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Gastric Cancer Treatment (PDQ®)

  • Updated: 07/31/2014

Table 1. Primary Tumor (T)a

TXPrimary tumor cannot be assessed.
T0No evidence of primary tumor.
TisCarcinoma in situ: intraepithelial tumor without invasion of the lamina propria.
T1Tumor invades lamina propria, muscularis mucosae, or submucosa.
T1aTumor invades lamina propria or muscularis mucosae.
T1bTumor invades submucosa.
T2Tumor invades muscularis propria.b
T3Tumor penetrates subserosal connective tissue without invasion of visceral peritoneum or adjacent structures.c,d
T4Tumor invades serosa (visceral peritoneum) or adjacent structures.c,d
T4aTumor invades serosa (visceral peritoneum).
T4bTumor invades adjacent structures.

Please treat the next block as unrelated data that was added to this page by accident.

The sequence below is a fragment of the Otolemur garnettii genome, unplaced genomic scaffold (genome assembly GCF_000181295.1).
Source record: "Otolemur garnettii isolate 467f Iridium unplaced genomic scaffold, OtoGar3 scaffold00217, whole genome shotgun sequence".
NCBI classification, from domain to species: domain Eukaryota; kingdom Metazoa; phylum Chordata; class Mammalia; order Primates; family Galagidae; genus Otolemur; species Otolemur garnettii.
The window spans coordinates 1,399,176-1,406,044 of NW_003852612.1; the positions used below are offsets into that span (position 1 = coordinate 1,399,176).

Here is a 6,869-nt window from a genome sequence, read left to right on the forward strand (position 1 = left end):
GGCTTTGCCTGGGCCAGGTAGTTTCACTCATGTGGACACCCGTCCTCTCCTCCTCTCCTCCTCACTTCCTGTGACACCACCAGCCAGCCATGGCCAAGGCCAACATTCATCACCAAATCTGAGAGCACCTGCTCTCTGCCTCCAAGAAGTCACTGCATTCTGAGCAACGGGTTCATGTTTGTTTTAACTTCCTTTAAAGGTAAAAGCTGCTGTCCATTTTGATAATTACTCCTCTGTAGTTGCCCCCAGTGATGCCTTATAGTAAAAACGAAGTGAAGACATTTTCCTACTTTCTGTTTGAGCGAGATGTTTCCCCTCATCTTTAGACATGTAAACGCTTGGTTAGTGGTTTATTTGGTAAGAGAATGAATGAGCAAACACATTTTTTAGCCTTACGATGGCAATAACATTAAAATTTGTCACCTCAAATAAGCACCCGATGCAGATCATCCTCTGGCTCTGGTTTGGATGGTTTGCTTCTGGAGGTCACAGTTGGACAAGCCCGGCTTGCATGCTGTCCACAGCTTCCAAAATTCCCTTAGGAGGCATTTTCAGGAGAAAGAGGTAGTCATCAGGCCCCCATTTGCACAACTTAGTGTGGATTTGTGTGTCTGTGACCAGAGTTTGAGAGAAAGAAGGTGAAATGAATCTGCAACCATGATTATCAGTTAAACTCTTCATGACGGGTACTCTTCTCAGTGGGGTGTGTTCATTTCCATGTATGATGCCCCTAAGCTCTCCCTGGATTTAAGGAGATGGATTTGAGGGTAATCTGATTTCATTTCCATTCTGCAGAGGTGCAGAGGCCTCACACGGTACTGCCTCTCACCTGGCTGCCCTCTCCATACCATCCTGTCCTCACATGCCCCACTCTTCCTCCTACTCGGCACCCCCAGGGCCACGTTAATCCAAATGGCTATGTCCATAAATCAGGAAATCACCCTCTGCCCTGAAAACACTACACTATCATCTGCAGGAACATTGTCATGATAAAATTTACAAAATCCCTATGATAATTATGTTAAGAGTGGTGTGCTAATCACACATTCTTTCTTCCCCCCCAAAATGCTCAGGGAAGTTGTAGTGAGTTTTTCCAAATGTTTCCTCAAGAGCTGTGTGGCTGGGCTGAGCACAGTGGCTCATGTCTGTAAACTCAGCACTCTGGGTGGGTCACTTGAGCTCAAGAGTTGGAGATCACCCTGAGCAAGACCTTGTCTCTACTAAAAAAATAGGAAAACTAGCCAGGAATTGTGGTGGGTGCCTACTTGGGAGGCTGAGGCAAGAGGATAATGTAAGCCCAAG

aReprinted with permission from AJCC: Stomach. In: Edge SB, Byrd DR, Compton CC, et al., eds.: AJCC Cancer Staging Manual. 7th ed. New York, NY: Springer, 2010, pp 117-26.
bA tumor may penetrate the muscularis propria with extension into the gastrocolic or gastrohepatic ligaments, or into the greater or lesser omentum, without perforation of the visceral peritoneum covering these structures. In this case, the tumor is classified T3. If there is perforation of the visceral peritoneum covering the gastric ligaments or the omentum, the tumor should be classified T4.
cThe adjacent structures of the stomach include the spleen, transverse colon, liver, diaphragm, pancreas, abdominal wall, adrenal gland, kidney, small intestine, and retroperitoneum.
dIntramural extension to the duodenum or esophagus is classified by the depth of the greatest invasion in any of these sites, including the stomach.